In an all-lefty men's final, Nadal hopes to get it right

Spaniard faces Puerta, aims for first Slam title

French Open

June 05, 2005|By Charles Bricker | Charles Bricker,SOUTH FLORIDA SUN-SENTINEL

PARIS - Jose Higueras' forecast two days before the start of the French Open is as fresh today as the moment he said it.

Rafael Nadal might get nervous, said the great former Spanish clay-courter, but only in the first round or two.

If he makes it to the semifinals and final, there will be no nerves, said Higueras, who lives and coaches in the United States. His will is too strong, his mentality too steely.

Indeed, there have been no nerves for the precocious left-hander whose flash and personality are exactly what the French fans love. This is a country that has embraced Yannick Noah and John McEnroe.

It was only natural they would idolize Nadal, who will meet Argentine Mariano Puerta today in the first all-lefty men's final at Roland Garros since 1946.

Nerves in his heavily advertised match against No. 1 Roger Federer on Friday, which Nadal won in four sets? On the opening point, the Spaniard slashed a running forehand down the line on a Federer approach shot that wasn't merely hit, but smoked.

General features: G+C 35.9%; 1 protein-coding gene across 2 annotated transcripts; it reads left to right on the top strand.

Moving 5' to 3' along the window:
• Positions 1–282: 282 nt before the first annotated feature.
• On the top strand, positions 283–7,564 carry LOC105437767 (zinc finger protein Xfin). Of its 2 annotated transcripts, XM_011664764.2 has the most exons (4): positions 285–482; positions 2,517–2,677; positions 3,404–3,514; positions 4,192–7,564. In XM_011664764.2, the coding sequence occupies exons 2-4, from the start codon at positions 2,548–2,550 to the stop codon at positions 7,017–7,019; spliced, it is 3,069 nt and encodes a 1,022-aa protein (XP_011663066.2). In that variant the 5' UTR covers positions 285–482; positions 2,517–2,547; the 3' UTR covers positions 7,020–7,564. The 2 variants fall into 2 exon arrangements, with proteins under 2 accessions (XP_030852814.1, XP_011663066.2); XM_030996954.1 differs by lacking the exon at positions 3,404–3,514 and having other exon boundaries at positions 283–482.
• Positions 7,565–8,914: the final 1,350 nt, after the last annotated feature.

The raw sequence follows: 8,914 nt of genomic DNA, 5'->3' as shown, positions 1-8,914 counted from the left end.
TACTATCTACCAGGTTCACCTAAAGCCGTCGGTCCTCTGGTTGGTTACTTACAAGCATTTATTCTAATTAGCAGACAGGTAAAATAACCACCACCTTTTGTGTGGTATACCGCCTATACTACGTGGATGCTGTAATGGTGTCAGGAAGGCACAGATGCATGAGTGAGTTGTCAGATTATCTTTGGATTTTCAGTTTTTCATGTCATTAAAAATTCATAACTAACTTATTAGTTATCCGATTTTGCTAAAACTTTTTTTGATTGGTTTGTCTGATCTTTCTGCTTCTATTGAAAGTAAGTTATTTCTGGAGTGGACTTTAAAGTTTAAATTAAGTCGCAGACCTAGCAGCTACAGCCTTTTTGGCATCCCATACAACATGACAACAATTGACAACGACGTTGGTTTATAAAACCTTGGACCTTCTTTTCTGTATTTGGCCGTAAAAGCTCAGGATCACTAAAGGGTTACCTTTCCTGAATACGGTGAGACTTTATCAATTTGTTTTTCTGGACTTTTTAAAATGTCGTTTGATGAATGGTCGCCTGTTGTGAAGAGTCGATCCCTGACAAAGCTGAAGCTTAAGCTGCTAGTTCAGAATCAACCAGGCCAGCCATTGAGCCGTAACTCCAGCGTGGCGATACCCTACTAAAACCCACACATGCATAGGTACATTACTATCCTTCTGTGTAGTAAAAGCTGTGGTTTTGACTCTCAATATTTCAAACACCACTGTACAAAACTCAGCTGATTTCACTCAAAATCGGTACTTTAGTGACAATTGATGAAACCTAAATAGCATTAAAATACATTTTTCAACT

He broke in the first game. He broke Federer four times in the first set and nine times in the match after Federer had lost serve only eight times in five previous matches.

When Federer finally found his forehand and serve in the second set, there was no more obvious time for Nadal, 19, to lose his composure. He didn't.

Federer had gone up 5-1 in the second after winning his serve at love and, in the process, delivering the most delicate of backhand drop shots from his baseline for a clean winner.

But the mental strength that Higueras spoke of was still there and, two games later, Nadal broke Federer for 5-3, angering the Swiss superstar.

Nadal's very significant victory over Federer seems to have established three things:

Federer is not going to be Pete Sampras, spending years trying to master clay enough to come close to or win the French Open. He very clearly has the game to win the French.

Nadal not only is the best clay-court player, but he has the game to win on hard courts.

Nadal has an enormous upside that has yet to be tapped.

Federer took this loss well, saying he was proud to have shown himself he can go deep into the French Open draw after winning only two matches here in the previous three years.

Nadal will play a grass court tune-up to Wimbledon and is looking forward to London. But there's really only one thing on his mind today, and that's his first Grand Slam crown.

The South Florida Sun-Sentinel is a Tribune Publishing newspaper. The Associated Press contributed to this article.

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